How to End a Codependent Relationship

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A codependent relationship can manifest in many ways: you may feed into your partner’s alcoholism or be a people pleaser who’s afraid to say no. The codependency may revolve around drugs or substances, emotional, physical, or sexual abuse, chronic pain, or a mental illness. Codependent relationships occur when one person gives love through giving assistance while the other person feels love by receiving the assistance. While this exchange may feel good for a time, it is not designed to last, and at some point, one person will be unhappy. Often, the best solution for a codependent relationship is to end it.


Part 1 Part 1 of 3:Ending the Relationship Download Article

How to End a Codependent Relationship

Recognize your choices. You may feel as if you do not have choices in this relationship. However, you do have the freedom to love someone because you choose to and not through dependency. You have the freedom to leave a destructive or harmful relationship. Recognize your ability to choose what you want and what serves you best.

  • The relationship may feel like it is serving the other person much more than it is serving you. Is it your responsibility to take care of this person? Think about what options you have, and that the other person is capable of making choices, too.

How to End a Codependent Relationship

Be firm in leaving. Often, codependent people may become so engrossed in someone else’s care that they neglect their own needs and become out of touch with their own desires, wants, and needs. If you’re ready to end the relationship, be firm in your assertion to end the relationship, and know that this decision is what you want and need. Before going into a discussion, remind yourself that you are firm in your decision and are not open to renegotiating the relationship or giving it “another shot.”

  • Chances are, you’ve probably already given this person “just one more chance” without much changing.
  • If you end the codependent relationship yet the person is still in your life (like a parent or sibling), be firm in enforcing your boundaries.
  • Be firm, even when the person pleads with you to stay. Say, “I’ve given this a lot of thought and I am sure of my decision. I am not willing to waver on my decision.”

How to End a Codependent Relationship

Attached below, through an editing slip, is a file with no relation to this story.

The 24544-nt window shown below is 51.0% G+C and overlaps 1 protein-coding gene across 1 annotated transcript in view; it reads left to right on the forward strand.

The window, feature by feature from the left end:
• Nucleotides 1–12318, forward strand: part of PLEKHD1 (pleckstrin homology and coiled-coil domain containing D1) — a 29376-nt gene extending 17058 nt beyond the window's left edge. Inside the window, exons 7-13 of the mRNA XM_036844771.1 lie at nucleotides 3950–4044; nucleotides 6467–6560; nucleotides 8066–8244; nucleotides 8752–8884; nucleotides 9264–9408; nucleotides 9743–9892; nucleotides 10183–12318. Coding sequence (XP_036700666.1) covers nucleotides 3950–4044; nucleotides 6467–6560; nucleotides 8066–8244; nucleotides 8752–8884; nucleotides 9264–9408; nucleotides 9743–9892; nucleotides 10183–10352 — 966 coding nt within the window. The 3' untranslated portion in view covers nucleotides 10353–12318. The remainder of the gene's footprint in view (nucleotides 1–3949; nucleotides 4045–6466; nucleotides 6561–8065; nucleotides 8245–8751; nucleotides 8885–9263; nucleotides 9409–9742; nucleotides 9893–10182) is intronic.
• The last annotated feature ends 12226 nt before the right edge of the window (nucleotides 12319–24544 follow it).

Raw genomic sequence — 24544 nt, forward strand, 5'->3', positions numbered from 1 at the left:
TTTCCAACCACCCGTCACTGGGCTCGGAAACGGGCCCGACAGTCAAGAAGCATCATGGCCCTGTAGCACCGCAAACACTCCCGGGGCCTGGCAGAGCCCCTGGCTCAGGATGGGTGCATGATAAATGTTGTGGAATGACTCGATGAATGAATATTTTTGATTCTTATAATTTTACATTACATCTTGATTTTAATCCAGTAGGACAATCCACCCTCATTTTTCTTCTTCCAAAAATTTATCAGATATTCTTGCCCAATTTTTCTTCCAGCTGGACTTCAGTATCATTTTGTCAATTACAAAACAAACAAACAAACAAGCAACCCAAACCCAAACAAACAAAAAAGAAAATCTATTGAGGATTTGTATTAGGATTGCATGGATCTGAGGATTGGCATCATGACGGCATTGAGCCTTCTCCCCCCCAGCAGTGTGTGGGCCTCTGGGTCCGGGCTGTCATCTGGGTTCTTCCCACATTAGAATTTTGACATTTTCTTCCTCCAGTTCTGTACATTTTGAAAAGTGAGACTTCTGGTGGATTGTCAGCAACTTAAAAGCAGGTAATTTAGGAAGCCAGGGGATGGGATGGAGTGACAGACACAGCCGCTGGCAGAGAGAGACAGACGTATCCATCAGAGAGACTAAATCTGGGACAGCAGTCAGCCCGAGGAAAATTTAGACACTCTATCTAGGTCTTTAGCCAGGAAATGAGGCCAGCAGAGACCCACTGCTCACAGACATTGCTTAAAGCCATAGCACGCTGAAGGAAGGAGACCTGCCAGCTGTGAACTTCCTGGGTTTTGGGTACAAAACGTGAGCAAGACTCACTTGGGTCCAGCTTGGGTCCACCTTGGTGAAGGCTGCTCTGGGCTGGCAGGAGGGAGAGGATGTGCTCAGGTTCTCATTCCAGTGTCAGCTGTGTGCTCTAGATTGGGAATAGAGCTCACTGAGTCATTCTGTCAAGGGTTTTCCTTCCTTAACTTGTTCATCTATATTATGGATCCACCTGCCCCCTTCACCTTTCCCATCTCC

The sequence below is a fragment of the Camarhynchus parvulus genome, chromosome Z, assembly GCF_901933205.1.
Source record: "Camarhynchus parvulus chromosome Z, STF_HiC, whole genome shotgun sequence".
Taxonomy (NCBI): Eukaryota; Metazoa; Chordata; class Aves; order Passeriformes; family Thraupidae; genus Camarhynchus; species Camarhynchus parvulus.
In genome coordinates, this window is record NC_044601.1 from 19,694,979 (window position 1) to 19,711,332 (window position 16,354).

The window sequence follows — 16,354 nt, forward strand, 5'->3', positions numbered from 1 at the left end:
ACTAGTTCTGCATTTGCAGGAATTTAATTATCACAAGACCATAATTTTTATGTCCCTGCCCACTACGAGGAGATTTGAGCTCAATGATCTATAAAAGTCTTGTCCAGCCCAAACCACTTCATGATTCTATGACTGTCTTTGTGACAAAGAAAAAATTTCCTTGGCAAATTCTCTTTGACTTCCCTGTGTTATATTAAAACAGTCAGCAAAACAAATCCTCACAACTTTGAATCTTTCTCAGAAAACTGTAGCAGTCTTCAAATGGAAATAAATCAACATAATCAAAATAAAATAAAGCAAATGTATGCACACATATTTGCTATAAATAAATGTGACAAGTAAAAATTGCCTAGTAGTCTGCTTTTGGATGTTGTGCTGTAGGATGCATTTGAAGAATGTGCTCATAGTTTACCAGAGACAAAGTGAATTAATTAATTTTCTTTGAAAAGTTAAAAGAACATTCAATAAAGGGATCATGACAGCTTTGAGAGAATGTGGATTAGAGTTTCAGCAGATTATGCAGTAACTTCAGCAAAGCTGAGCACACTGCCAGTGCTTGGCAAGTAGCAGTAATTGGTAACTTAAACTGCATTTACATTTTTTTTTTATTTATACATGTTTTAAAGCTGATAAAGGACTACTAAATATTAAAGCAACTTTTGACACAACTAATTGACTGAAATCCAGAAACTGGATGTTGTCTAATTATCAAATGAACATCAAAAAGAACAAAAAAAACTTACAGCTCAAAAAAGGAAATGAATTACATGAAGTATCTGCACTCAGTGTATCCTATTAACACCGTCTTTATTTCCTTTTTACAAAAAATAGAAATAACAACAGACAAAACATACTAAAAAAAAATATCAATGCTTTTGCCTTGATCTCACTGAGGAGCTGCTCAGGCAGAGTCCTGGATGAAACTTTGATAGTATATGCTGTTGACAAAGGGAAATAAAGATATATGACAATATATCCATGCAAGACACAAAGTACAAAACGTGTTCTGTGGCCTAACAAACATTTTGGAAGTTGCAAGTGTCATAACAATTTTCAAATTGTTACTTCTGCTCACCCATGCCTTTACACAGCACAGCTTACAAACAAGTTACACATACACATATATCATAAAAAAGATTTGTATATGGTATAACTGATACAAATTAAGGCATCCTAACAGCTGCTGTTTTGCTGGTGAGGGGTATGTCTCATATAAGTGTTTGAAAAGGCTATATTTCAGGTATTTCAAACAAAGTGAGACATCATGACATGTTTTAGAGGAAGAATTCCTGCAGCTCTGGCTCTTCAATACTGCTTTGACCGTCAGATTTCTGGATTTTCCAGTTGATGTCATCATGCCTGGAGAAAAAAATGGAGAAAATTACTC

Have a talk. Ending a codependent relationship may be difficult just to walk away from and may require a discussion. The other person may feel confused if the dynamics of the relationship suddenly change and their needs are no longer being met in the same way without explanation. Choose a time when there are no interruptions, and open the discussion.

  • You can say, “I’ve noticed that the way we interact isn’t healthy. I’m realizing how little I take care of myself. It’s important for me to keep boundaries, and that means ending this relationship with you.”

How to End a Codependent Relationship

Act calmly. The other person may not take your decision well. He or she may react in anger, rage, upset, hurt, or sadness. Even if the person threatens you, remain calm in your demeanor. Don’t raise your voice, yell, or swear. If the person is yelling, respond with a soft and gentle voice. It’s likely the person will mirror your behaviors.

  • If the person starts to accuse you, say, “I’m not willing to talk about things from the past or get into an argument with you. I’m letting you know how I feel and that I am leaving.”
  • For more information, check out How to Calm an Angry Person.

How to End a Codependent Relationship

Express your feelings. It’s up to you how much you wish to discuss with the person. You may wish to say, “I cannot go on with this relationship” or you may wish to elaborate and say what is not working for you. When talking about your feelings, keep the focus on you and avoid blaming the other person. Use “I” statements instead of “you” statements.

  • For example, “I” statement keep the focus on you and not on blaming the other person. Instead of saying, “You take all of my attention and you wear me out” say, “I’ve put myself in this position and find myself tired all the time. This isn’t good for me.”

How to End a Codependent Relationship

Set limits. Ending some codependent relationships may mean completely walking away, while others may end a codependent relationship in favor of a healthy relationship, such as family relationships. You may feel entirely responsible for the action of others. Or, you may feel like you have to go over and above your share of the responsibilities. Start to set limits on what you are willing and unwilling to do.

  • For example, If your brother is hungover and wants you to call his work with an excuse, say to him, “It was not my decision to drink last night. This is a consequence you have to deal with on your own.”
  • if you need to study for a test and a friend calls you to talk about her problems, say, “I care about you and want to support you, however, it’s important for me to study for my exam tomorrow. Why don’t we check in tomorrow?”
  • If you want to set specific boundaries, let the person know. Say, “We may have to work some things out, but I’m unwilling to meet with you face to face. I want to limit our communication to texts.”
  • For more information, check out How to Stop Being a People Pleaser.

Part 2 Part 2 of 3:Confronting the Codependent Behaviors Download Article

How to End a Codependent Relationship

Think about what the relationship fulfilled for you. While you may feel like you put in a lot of effort to this relationship– including caretaking roles– it’s likely you’ve also gained from this relationship. If you did not find some fulfillment in the relationship, you probably would have ended the relationship much sooner. Consider how this relationship has served you and why it no longer serves you.